A spin-off Data Analytics for Local Authorities forum has been set up to address the specific needs of your sector. If you are interested in joining, please email

 Chat Questions and Comments

Answers from speaker, anonymised comments from attendees

Comment |I attended a Regional Audit Committee Forum [hosted by LGA] to support my Chair and I found this really worthwhile. I have volunteered/arranged for my local authority to host the next regional forum to ensure that a more central location is available to help promote future attendance at meetings. [It included horizon scanning and was very useful for AC chairs to meet other chairs. I was however disappointed that my Chair did not take learnings from the event into the next AC meeting – it will take time to improve effectiveness.]

Response AF |It is useful when the HIA attends with the AC chair as it encourages discussion about what has been learnt and putting it into practice.

Question | I am about to start a review of our approach against the CIPFA Audit Committee guidance. In view of pending legislation you mentioned it there value in starting this?

Response AF | Yes. There is no timeline for legislation.

Response CIPFA | Absolutely yes. At this point in time DLUHC can't give a timetable for when a slot for legislation will be available. The CIPFA Position Statement on Audit Committees was published April 2022 following input from LGA and others. It is supported by DLUHC and Home Office. If you haven’t already reviewed your audit committee against the Statement then I’d encourage you to do so. The committee’s annual report should state if its arrangements comply with the Statement and an assessment of its performance.

Question | I would be interested whether, for the LGA research, there was anything noted around culture.  A few of the public interest reports seem to have picked up on this. as a big issue.  On a side issue my local authority has started having private sessions with internal audit and external audit before the main Audit Committee meeting.  I have found these to be very useful in promoting debate in the main meeting.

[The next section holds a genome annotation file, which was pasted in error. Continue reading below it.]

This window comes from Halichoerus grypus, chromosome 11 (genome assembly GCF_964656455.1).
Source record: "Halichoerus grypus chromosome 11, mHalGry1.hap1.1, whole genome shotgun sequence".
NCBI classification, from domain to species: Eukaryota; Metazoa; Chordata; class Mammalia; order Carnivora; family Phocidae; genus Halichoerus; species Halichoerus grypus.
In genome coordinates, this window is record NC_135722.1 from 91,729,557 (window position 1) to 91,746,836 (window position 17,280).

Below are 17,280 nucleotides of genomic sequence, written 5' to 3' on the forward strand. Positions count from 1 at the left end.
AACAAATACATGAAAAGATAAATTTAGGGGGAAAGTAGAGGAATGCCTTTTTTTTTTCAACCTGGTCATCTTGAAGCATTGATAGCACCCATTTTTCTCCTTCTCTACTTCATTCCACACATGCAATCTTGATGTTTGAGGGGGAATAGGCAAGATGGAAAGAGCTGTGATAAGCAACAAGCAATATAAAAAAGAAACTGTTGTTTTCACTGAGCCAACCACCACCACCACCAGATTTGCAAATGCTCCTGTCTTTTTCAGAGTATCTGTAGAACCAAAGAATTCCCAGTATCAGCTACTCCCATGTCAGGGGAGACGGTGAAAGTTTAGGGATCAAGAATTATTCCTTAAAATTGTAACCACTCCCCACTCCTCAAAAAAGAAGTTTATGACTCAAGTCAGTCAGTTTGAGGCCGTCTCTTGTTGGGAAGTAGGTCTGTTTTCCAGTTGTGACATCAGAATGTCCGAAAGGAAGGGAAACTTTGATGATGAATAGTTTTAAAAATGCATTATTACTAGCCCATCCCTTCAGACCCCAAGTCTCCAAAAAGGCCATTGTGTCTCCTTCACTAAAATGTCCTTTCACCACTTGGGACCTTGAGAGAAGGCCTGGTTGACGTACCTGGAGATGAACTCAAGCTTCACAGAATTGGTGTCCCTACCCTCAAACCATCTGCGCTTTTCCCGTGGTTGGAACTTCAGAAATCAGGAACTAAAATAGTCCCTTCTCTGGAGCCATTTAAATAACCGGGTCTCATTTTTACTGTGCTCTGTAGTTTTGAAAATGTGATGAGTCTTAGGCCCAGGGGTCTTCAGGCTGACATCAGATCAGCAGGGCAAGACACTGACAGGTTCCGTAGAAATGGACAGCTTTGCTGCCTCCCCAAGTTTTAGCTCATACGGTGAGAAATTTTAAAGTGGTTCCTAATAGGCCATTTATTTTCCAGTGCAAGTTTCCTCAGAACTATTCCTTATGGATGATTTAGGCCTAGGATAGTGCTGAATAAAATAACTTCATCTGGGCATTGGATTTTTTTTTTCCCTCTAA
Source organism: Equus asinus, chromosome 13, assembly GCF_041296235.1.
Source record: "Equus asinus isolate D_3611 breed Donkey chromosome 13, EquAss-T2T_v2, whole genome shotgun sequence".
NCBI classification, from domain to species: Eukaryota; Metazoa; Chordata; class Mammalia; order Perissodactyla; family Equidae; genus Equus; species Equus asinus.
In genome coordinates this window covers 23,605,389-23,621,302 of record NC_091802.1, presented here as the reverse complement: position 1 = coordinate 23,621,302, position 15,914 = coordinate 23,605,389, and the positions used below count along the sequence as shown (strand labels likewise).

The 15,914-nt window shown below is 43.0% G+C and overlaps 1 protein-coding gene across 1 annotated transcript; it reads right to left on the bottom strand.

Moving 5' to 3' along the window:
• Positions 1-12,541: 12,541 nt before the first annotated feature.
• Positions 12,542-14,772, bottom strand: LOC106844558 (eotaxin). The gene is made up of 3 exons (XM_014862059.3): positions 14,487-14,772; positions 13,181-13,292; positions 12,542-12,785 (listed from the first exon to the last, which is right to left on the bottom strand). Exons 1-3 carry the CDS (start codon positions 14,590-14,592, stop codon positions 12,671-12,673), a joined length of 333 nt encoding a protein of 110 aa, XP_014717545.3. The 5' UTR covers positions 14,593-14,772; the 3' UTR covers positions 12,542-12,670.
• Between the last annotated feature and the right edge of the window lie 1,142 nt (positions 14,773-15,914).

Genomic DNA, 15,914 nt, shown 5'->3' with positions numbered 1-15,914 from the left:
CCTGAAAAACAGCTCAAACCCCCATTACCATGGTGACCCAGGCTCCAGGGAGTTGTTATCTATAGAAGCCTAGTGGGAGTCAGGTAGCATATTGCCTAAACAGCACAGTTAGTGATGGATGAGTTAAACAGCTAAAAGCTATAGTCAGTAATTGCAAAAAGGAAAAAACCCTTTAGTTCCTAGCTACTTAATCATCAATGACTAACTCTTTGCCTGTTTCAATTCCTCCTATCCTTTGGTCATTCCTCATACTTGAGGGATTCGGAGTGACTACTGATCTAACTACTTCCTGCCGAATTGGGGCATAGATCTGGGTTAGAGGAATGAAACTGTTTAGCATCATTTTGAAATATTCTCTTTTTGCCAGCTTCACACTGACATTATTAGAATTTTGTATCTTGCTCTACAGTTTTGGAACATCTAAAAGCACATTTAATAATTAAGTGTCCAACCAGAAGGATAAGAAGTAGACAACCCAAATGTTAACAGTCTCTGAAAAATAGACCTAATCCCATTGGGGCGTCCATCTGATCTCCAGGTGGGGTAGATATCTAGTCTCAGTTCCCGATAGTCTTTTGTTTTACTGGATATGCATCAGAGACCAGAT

Response AF | This has certainly been an issue in terms of how it plays out locally and can be driven substantially by individuals. The initial findings are more generic issues.

Response CIPFA |The Position Statement says that heads of internal audit should be able to meet privately with the committee - so if any HIA doesn't have this I should raise it.

Comment | Need to ensure that the Terms of Reference of the Council's Audit Committee includes joint working and partnership arrangements - scrutiny of governance, risk and internal controls of ALEOs, joint ventures, etc, including protocols on reliance on other entities' assurance arrangements to ensure coverage and avoid duplication.

Question | Some of the potentials of the new Standards will be that it will be harder for many to fully comply, there will be more matters for Audit Committees to comply with and there will be additional costs associated with EQA's at a time of severe financial challenge- how do you think Audit Committee members will react to that?

Response Chartered IIA |We can pick this up offline, although certainly from the Institute’s perspective there is no evidence to suggest EQA’s will be more expensive. We do recognise that introducing new Standards may be a challenge.

Question |Referring back to OfLOG, if they are using public data, are they likely to produce anything that councils do not already know themselves.

Response AF |I would hope not. It is possibly to provide more information for ministerial decision making than to improve local government activities.